What is the best way of assessing neurocognitive dysfunction in patients with primary hyperparathyroidism?

J Clin Endocrinol Metab. 2014 Jan;99(1):49-55. doi: 10.1210/jc.2013-3115. Epub 2013 Dec 20.


Context: The patient attending with asymptomatic primary hyperparathyroidism (PHPT) is a common occurrence in the outpatient endocrine setting. Indeed, more than 80% of contemporary PHPT patients are considered asymptomatic at diagnosis. A frequent question in clinical practice is at what stage may the patient be offered curative surgery. This may well relate to the duration and the degree of hypercalcemia, evidence of end-organ effects, and whether clear symptoms may or may not be attributable to the underlying condition.

Objective: There are well-recognized psychological and cognitive changes that can occur in the context of PHPT. A challenge for the clinician is to discern to what extent these symptoms may be present (often very close questioning is required) and how to measure and categorize them.

Interventions: Assessment can be difficult because patients who have PHPT tend to be more elderly, and they often have other overlapping comorbidities that may cloud the diagnosis. A decision then has to made as to whether such symptoms are likely to be a result of prolonged hypercalcemia, to what extent they can be attributed to the underlying disease, and whether they constitute sufficient weight to warrant surgical intervention in an otherwise "asymptomatic" patient. Practice tends to vary, and some clinicians may undertake watchful waiting or conservative management, whereas others may more readily push for surgical parathyroidectomy as a definitive treatment. We reviewed the literature on the subject of neuropsychological testing in the management of PHPT. POSITIONS: A controversy in clinical endocrinology is how to assess the cognitive, quality of life, and psychological effects of hypercalcemia. Multiple tools are being used, and significant changes have often been demonstrated in such parameters after parathyroidectomy.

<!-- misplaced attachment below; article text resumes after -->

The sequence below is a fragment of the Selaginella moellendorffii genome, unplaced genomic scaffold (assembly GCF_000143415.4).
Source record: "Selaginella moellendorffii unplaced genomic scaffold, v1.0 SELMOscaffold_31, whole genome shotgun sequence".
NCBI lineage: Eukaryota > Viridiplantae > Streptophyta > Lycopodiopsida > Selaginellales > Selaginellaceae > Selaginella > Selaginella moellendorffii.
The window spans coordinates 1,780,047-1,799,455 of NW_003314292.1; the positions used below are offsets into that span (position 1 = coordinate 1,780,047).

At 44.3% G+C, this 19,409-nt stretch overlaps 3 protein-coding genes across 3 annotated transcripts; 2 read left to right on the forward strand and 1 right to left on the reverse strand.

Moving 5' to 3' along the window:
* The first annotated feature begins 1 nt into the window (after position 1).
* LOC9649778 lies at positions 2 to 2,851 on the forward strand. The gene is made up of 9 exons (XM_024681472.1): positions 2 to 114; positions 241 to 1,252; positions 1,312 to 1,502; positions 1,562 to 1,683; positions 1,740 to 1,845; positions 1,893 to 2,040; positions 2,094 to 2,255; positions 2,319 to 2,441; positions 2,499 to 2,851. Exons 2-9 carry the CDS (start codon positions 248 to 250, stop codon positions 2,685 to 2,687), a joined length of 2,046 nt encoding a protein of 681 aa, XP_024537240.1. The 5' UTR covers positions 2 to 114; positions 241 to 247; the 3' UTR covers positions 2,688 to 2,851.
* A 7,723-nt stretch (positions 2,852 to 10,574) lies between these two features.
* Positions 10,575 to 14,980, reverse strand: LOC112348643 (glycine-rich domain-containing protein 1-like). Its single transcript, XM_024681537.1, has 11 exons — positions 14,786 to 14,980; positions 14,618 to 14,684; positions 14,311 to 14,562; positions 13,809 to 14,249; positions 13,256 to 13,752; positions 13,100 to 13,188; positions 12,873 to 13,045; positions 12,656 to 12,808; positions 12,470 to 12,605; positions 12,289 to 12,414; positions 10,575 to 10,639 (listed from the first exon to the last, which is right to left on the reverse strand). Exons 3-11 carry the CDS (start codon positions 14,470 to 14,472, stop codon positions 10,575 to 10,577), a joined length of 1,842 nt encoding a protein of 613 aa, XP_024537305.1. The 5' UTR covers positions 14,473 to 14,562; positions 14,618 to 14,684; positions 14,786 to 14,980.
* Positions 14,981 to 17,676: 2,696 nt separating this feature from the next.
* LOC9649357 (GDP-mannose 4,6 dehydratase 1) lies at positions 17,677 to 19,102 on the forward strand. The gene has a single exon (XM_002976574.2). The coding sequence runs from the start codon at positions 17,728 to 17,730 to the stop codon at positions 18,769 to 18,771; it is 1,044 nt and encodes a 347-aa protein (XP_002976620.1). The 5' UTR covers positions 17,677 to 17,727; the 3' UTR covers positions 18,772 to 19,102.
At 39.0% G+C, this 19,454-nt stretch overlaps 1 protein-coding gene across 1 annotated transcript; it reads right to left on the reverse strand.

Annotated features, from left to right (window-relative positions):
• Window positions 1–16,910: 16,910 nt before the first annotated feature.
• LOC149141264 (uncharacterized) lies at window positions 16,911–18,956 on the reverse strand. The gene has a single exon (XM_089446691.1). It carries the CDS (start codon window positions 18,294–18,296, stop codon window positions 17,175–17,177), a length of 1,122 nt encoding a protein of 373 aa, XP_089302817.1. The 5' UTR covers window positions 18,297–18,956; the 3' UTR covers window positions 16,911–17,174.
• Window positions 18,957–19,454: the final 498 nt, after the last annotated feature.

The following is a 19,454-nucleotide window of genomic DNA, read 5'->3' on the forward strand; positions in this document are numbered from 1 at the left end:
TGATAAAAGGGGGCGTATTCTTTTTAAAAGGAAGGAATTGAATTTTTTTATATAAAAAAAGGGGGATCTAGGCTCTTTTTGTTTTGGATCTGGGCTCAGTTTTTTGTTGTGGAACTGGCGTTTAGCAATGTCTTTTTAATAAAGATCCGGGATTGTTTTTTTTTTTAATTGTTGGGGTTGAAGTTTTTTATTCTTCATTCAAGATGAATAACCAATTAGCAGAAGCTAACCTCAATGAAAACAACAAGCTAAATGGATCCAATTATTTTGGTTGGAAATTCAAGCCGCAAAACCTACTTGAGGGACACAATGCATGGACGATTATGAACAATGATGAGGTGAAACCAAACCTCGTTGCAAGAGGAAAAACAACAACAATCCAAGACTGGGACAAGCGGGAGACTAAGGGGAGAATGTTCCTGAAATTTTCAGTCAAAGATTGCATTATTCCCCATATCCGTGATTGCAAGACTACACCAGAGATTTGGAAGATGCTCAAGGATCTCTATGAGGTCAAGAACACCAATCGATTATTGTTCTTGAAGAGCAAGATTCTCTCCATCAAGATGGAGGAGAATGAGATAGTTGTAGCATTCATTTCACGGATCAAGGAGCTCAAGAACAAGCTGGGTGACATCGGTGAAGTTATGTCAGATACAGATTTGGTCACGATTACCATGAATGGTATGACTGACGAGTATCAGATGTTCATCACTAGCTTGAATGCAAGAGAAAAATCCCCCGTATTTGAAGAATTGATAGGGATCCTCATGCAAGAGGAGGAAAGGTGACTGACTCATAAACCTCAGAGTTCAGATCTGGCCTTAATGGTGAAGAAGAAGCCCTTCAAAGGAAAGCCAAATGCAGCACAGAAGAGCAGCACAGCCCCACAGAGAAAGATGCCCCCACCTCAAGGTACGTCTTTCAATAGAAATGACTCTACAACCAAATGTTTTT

Conclusions: We reviewed the latest studies on this subject and assessed the usefulness and validity of such tools in clinical practice, identifying several scores and measures that have been validated in clinical practice; comparisons are made with similar assessments such as the Adult Growth Hormone Deficiency Assessment questionnaire.

Publication types

  • Review

MeSH terms

  • Adult
  • Cognition / physiology
  • Diagnostic Techniques, Endocrine
  • Humans
  • Hyperparathyroidism, Primary / complications*
  • Hyperparathyroidism, Primary / diagnosis
  • Hyperparathyroidism, Primary / epidemiology
  • Hyperparathyroidism, Primary / psychology
  • Mental Disorders / diagnosis*
  • Mental Disorders / epidemiology
  • Mental Disorders / etiology
  • Neuropsychological Tests*
  • Practice Guidelines as Topic